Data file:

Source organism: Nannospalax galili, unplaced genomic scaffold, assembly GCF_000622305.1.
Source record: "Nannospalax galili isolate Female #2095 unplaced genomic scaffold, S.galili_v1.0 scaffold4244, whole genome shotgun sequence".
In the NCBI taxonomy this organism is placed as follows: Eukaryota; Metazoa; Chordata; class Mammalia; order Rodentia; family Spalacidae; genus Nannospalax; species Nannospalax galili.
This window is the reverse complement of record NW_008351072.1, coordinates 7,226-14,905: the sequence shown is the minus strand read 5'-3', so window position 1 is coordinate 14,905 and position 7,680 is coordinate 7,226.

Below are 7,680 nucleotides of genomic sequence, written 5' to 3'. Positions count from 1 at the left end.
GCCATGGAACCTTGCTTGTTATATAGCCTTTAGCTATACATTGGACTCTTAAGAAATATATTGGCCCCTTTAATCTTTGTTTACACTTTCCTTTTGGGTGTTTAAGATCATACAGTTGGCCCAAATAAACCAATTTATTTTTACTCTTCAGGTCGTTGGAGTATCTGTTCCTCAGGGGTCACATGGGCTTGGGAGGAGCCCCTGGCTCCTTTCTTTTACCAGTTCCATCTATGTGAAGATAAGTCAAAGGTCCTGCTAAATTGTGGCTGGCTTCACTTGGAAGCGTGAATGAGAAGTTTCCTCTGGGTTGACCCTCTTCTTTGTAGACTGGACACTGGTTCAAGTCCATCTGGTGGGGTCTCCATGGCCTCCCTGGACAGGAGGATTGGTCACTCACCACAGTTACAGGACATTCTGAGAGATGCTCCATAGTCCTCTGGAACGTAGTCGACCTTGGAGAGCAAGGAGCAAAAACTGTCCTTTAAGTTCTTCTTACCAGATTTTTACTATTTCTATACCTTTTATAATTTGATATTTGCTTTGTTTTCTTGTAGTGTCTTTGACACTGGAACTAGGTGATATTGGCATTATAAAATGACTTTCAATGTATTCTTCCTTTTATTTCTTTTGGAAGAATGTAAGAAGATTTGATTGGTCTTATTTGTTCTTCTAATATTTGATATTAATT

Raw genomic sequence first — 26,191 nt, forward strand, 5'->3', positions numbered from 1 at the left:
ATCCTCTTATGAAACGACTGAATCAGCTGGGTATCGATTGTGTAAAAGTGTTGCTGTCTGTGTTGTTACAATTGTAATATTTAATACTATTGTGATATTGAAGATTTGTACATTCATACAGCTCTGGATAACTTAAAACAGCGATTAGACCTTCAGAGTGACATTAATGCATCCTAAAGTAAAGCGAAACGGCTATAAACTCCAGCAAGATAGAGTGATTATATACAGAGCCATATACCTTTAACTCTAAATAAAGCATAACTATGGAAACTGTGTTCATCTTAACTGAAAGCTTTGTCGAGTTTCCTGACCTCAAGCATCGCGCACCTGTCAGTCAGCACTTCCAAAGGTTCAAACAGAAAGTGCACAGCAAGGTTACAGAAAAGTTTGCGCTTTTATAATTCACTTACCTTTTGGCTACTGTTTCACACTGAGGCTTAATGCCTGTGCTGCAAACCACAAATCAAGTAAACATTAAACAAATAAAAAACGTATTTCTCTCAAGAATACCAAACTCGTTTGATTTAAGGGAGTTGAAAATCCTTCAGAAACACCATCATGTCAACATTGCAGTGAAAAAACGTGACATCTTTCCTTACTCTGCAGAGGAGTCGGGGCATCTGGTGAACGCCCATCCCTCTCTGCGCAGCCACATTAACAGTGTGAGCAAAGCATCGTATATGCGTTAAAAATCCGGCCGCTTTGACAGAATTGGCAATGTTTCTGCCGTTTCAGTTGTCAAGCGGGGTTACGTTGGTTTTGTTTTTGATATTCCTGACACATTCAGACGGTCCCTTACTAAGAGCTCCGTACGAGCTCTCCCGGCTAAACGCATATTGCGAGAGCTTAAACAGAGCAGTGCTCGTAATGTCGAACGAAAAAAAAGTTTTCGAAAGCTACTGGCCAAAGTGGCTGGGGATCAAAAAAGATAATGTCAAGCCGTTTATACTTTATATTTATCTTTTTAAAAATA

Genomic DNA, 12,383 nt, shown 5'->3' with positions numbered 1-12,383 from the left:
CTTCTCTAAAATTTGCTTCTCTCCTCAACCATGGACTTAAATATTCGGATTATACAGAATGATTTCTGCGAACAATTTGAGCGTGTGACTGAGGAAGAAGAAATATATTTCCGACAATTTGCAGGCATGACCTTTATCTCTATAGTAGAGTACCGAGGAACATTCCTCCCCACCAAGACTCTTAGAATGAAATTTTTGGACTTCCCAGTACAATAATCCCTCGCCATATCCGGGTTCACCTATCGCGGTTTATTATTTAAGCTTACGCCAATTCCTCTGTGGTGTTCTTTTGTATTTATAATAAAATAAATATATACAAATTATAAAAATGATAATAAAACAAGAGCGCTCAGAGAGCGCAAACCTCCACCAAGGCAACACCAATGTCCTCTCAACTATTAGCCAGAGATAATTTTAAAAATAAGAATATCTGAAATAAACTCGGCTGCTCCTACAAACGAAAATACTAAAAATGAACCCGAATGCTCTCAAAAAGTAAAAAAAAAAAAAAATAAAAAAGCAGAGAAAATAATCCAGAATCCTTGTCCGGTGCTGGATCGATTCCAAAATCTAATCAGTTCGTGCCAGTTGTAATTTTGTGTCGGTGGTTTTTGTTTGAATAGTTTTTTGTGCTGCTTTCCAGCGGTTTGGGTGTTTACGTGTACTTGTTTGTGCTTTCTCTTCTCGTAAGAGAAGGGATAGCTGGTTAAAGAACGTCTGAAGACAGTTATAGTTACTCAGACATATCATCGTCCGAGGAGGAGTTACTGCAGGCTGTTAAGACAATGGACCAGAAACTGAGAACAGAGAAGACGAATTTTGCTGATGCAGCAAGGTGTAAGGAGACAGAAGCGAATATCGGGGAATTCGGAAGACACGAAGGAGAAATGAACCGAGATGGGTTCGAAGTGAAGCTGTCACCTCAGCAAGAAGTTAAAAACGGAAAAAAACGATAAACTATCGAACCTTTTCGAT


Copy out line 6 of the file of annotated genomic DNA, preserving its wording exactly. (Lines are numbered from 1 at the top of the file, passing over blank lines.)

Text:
GCCATGGAACCTTGCTTGTTATATAGCCTTTAGCTATACATTGGACTCTTAAGAAATATATTGGCCCCTTTAATCTTTGTTTACACTTTCCTTTTGGGTGTTTAAGATCATACAGTTGGCCCAAATAAACCAATTTATTTTTACTCTTCAGGTCGTTGGAGTATCTGTTCCTCAGGGGTCACATGGGCTTGGGAGGAGCCCCTGGCTCCTTTCTTTTACCAGTTCCATCTATGTGAAGATAAGTCAAAGGTCCTGCTAAATTGTGGCTGGCTTCACTTGGAAGCGTGAATGAGAAGTTTCCTCTGGGTTGACCCTCTTCTTTGTAGACTGGACACTGGTTCAAGTCCATCTGGTGGGGTCTCCATGGCCTCCCTGGACAGGAGGATTGGTCACTCACCACAGTTACAGGACATTCTGAGAGATGCTCCATAGTCCTCTGGAACGTAGTCGACCTTGGAGAGCAAGGAGCAAAAACTGTCCTTTAAGTTCTTCTTACCAGATTTTTACTATTTCTATACCTTTTATAATTTGATATTTGCTTTGTTTTCTTGTAGTGTCTTTGACACTGGAACTAGGTGATATTGGCATTATAAAATGACTTTCAATGTATTCTTCCTTTTATTTCTTTTGGAAGAATGTAAGAAGATTTGATTGGTCTTATTTGTTCTTCTAATATTTGATATTAATT